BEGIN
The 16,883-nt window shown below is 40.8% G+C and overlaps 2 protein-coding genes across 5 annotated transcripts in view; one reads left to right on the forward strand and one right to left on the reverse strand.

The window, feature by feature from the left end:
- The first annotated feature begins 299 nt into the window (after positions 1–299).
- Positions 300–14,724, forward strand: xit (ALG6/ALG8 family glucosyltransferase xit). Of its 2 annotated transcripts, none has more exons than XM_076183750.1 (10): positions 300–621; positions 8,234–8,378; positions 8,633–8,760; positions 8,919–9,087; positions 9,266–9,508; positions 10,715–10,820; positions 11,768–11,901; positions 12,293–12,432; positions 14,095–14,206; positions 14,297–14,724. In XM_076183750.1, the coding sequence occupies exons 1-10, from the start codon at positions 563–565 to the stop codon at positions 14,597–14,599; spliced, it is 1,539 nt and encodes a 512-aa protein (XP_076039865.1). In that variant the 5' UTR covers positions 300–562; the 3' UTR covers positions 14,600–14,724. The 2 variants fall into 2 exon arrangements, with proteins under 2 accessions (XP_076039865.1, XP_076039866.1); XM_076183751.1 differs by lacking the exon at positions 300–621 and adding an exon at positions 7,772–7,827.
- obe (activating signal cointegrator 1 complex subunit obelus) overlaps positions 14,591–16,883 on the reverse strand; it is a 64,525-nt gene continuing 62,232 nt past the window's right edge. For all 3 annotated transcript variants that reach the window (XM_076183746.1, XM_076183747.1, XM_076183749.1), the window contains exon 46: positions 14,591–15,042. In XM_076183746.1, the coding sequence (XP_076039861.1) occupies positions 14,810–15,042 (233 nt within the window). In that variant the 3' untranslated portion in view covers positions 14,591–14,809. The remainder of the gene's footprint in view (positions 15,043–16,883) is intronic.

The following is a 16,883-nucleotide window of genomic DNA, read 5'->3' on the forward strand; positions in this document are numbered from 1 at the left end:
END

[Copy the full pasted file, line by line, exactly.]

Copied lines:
The 16,883-nt window shown below is 40.8% G+C and overlaps 2 protein-coding genes across 5 annotated transcripts in view; one reads left to right on the forward strand and one right to left on the reverse strand.

The window, feature by feature from the left end:
- The first annotated feature begins 299 nt into the window (after positions 1–299).
- Positions 300–14,724, forward strand: xit (ALG6/ALG8 family glucosyltransferase xit). Of its 2 annotated transcripts, none has more exons than XM_076183750.1 (10): positions 300–621; positions 8,234–8,378; positions 8,633–8,760; positions 8,919–9,087; positions 9,266–9,508; positions 10,715–10,820; positions 11,768–11,901; positions 12,293–12,432; positions 14,095–14,206; positions 14,297–14,724. In XM_076183750.1, the coding sequence occupies exons 1-10, from the start codon at positions 563–565 to the stop codon at positions 14,597–14,599; spliced, it is 1,539 nt and encodes a 512-aa protein (XP_076039865.1). In that variant the 5' UTR covers positions 300–562; the 3' UTR covers positions 14,600–14,724. The 2 variants fall into 2 exon arrangements, with proteins under 2 accessions (XP_076039865.1, XP_076039866.1); XM_076183751.1 differs by lacking the exon at positions 300–621 and adding an exon at positions 7,772–7,827.
- obe (activating signal cointegrator 1 complex subunit obelus) overlaps positions 14,591–16,883 on the reverse strand; it is a 64,525-nt gene continuing 62,232 nt past the window's right edge. For all 3 annotated transcript variants that reach the window (XM_076183746.1, XM_076183747.1, XM_076183749.1), the window contains exon 46: positions 14,591–15,042. In XM_076183746.1, the coding sequence (XP_076039861.1) occupies positions 14,810–15,042 (233 nt within the window). In that variant the 3' untranslated portion in view covers positions 14,591–14,809. The remainder of the gene's footprint in view (positions 15,043–16,883) is intronic.

The following is a 16,883-nucleotide window of genomic DNA, read 5'->3' on the forward strand; positions in this document are numbered from 1 at the left end: